ISSUES AT THE QUEENS MUSEUM
Unilateral Programming Changes
The original YoU open call described an eighteen-month period for the artists-in-residence to engage with co-thinkers, community partners, and the museum itself. This changed when the artists moved into their studios at QM in April and May 2021, when leadership announced that they were expected to exhibit work within a few months. When YoU participants contacted junior staff about this problem, they were told that staff members agreed with artists and had brought up these concerns with the Director. Leadership dismissed these concerns. This timeline change cut short the YoU cohorts opportunity to meaningfully engage with the community, and demonstrated a pattern of top down decision making that extends across all operations of the institution.
Despite the promise to open its “internal processes” and invite YoU participants “to become a part of the fabric of the Museum,” the QM displayed a troubling lack of transparency. Although QM had originally scheduled monthly meetings between staff and artists-in-residence, the artists asked that these be made weekly. Meetings were frequently tense and emotionally fraught, with frustration expressed by both staff and artists. After a while, meetings returned to being monthly and the Director stopped attending.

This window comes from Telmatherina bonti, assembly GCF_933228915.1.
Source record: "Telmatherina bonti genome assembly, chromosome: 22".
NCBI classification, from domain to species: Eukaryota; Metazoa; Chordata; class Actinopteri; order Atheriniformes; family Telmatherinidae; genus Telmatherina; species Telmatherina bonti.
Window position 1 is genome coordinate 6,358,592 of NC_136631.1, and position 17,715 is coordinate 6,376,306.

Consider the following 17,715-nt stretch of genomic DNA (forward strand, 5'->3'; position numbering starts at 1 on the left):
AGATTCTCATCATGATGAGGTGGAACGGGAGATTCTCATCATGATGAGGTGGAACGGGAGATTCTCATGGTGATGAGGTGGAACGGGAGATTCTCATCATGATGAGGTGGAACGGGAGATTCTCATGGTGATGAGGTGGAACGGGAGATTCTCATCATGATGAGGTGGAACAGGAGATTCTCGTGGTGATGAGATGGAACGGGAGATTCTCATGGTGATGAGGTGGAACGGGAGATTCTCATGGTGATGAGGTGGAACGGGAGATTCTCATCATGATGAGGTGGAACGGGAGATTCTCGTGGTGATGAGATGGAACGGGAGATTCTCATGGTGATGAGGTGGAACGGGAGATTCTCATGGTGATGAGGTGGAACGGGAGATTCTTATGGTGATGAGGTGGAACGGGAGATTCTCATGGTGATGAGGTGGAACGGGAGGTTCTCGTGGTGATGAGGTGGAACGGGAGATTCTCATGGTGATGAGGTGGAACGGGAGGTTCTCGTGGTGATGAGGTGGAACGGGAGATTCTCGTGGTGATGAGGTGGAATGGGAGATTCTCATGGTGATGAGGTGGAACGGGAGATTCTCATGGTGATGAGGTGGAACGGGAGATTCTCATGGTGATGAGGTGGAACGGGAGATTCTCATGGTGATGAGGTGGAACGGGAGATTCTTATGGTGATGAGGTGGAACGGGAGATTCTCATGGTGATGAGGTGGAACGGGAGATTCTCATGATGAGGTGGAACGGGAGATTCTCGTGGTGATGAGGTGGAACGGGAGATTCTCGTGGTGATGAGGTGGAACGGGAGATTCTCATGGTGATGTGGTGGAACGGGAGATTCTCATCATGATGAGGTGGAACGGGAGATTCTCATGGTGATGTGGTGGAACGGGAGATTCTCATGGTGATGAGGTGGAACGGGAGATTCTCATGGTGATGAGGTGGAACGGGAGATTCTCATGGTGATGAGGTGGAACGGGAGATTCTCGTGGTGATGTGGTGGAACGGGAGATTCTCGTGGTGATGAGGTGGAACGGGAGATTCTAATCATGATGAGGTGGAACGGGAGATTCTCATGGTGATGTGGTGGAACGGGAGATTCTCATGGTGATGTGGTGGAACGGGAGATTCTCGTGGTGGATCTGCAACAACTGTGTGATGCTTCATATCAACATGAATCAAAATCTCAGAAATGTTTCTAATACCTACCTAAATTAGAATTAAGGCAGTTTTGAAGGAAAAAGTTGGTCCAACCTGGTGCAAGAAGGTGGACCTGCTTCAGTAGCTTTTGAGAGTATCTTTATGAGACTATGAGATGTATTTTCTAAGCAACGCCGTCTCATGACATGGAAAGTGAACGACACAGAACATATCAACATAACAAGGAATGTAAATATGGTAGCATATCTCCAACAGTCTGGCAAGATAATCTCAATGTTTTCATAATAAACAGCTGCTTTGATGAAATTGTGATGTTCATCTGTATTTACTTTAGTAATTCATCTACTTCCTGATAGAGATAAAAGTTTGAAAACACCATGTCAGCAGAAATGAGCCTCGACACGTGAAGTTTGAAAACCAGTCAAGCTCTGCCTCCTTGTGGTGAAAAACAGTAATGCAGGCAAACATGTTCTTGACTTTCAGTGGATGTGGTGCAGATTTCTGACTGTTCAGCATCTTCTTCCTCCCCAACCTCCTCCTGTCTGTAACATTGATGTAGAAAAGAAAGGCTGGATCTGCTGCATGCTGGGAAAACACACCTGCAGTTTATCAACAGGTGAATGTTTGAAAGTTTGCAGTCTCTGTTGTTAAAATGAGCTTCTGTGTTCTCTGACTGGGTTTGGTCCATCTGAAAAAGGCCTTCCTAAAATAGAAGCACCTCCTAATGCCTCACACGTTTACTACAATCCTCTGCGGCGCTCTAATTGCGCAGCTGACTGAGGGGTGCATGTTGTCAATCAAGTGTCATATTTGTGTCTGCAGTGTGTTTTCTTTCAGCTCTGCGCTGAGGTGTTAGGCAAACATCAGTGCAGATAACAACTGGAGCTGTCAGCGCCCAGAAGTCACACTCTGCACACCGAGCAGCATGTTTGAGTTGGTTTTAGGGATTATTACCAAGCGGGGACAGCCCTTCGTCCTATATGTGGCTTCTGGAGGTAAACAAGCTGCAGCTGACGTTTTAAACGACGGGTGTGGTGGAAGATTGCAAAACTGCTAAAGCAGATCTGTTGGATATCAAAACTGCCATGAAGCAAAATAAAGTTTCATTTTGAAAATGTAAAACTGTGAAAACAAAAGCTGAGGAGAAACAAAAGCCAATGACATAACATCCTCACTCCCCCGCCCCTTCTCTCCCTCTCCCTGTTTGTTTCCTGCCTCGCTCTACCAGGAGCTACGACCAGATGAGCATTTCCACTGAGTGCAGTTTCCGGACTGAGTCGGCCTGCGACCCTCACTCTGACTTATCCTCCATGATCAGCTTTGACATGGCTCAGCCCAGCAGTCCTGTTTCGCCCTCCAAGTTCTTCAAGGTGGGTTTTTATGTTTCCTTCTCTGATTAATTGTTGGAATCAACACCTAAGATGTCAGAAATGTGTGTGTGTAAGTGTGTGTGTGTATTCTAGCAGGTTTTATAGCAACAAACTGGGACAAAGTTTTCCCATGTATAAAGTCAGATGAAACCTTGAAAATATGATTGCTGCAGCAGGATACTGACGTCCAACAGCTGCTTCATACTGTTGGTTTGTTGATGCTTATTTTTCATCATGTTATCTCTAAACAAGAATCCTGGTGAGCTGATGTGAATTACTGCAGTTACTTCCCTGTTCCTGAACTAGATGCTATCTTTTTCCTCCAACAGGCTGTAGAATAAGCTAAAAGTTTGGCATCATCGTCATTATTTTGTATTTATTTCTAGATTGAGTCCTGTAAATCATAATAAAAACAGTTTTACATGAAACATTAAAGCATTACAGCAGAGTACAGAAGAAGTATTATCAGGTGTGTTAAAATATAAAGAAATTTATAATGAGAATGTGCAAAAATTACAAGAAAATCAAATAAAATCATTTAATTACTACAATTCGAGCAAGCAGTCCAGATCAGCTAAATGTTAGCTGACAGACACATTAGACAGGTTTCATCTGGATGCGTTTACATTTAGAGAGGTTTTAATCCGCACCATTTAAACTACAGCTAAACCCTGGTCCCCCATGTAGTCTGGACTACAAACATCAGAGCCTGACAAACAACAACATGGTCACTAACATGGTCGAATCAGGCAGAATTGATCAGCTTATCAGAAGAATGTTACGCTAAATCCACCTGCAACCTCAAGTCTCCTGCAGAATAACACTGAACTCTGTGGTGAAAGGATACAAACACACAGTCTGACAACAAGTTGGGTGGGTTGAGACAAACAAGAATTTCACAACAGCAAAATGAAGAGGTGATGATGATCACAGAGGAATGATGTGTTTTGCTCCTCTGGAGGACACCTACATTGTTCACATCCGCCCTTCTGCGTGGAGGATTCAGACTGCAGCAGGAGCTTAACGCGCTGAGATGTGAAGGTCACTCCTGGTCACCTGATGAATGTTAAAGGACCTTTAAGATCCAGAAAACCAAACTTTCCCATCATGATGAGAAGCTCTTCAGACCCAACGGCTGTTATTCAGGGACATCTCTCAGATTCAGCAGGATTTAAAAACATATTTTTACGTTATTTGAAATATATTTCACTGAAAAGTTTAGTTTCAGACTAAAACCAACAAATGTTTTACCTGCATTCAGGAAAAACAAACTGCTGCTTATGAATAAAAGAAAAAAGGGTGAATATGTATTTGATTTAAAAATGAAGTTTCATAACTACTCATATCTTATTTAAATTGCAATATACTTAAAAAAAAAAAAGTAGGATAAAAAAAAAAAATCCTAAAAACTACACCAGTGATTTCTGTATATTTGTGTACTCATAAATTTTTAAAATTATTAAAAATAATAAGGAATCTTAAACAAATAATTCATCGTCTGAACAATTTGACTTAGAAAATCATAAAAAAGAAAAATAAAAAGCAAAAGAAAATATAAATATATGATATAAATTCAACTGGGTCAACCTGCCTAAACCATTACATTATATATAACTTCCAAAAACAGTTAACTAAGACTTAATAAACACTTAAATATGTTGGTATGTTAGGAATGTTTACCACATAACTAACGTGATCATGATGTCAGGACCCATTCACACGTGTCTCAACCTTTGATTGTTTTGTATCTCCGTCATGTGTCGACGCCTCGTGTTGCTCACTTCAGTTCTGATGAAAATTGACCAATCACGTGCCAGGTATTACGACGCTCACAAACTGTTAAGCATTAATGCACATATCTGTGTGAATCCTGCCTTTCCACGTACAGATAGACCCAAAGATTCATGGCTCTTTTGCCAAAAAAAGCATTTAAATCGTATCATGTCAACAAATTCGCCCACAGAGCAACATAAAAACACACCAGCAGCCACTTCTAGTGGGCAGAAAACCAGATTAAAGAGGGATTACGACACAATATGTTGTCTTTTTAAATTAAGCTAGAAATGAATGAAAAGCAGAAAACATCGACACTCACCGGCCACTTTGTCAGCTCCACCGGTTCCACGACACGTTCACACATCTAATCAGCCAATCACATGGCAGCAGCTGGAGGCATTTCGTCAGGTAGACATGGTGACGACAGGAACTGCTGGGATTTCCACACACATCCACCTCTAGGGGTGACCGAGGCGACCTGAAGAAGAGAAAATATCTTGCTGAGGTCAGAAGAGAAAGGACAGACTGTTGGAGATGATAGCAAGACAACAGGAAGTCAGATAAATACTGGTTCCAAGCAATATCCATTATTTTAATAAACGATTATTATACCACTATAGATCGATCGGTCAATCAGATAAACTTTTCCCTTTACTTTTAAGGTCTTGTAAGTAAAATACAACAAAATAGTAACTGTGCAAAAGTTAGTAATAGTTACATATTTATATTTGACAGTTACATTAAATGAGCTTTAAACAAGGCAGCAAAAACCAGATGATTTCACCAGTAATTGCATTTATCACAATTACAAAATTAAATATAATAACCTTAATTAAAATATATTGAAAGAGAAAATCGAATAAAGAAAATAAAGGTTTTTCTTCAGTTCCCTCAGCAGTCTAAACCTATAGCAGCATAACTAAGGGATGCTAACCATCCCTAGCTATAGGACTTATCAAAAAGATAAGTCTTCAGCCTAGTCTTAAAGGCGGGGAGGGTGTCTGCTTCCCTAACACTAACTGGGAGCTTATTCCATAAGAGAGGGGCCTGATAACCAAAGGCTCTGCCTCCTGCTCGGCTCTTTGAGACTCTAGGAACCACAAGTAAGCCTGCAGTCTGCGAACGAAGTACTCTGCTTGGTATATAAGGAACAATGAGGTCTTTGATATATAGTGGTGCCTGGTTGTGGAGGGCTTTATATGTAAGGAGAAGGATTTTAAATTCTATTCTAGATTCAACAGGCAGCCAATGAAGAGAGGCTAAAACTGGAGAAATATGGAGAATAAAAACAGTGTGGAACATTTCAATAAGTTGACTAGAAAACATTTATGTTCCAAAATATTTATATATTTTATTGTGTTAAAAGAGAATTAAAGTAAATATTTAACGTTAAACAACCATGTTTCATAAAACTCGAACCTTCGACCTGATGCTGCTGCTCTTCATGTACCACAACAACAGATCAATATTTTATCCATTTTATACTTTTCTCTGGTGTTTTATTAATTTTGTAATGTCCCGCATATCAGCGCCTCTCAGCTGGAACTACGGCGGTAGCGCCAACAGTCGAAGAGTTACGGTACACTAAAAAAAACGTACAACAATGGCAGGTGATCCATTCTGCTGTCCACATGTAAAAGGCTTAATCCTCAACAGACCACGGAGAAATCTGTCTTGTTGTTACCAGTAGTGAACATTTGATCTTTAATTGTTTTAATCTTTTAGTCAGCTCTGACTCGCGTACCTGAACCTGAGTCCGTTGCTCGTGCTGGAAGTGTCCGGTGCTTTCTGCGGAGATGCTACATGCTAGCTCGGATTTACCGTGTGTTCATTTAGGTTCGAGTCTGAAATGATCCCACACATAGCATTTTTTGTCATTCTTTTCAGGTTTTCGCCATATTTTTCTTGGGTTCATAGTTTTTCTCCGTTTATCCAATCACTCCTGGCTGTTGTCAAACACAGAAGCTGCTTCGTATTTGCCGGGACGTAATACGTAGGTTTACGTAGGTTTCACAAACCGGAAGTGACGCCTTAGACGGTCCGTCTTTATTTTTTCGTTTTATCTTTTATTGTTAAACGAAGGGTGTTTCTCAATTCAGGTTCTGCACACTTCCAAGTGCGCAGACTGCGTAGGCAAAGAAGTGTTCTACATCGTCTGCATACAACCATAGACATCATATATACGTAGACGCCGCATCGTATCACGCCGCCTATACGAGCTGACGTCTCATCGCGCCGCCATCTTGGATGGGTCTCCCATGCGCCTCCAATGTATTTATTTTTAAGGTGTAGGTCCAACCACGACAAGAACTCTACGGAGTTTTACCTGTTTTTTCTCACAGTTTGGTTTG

At the start of the YoU program, two “intensives” were scheduled for YoU participants to meet and discuss their ideas for improving the museum. During the first intensive in September 2021, participants started developing actionable language regarding a variety of ideas and policy initiatives for the museum to implement. The artists followed up with a letter detailing how YoU participants could be reimagined as a permanent group of advisors, which would form a pilot community board. Leadership immediately dismissed the idea and the second intensive, scheduled for January 2022, was abandoned.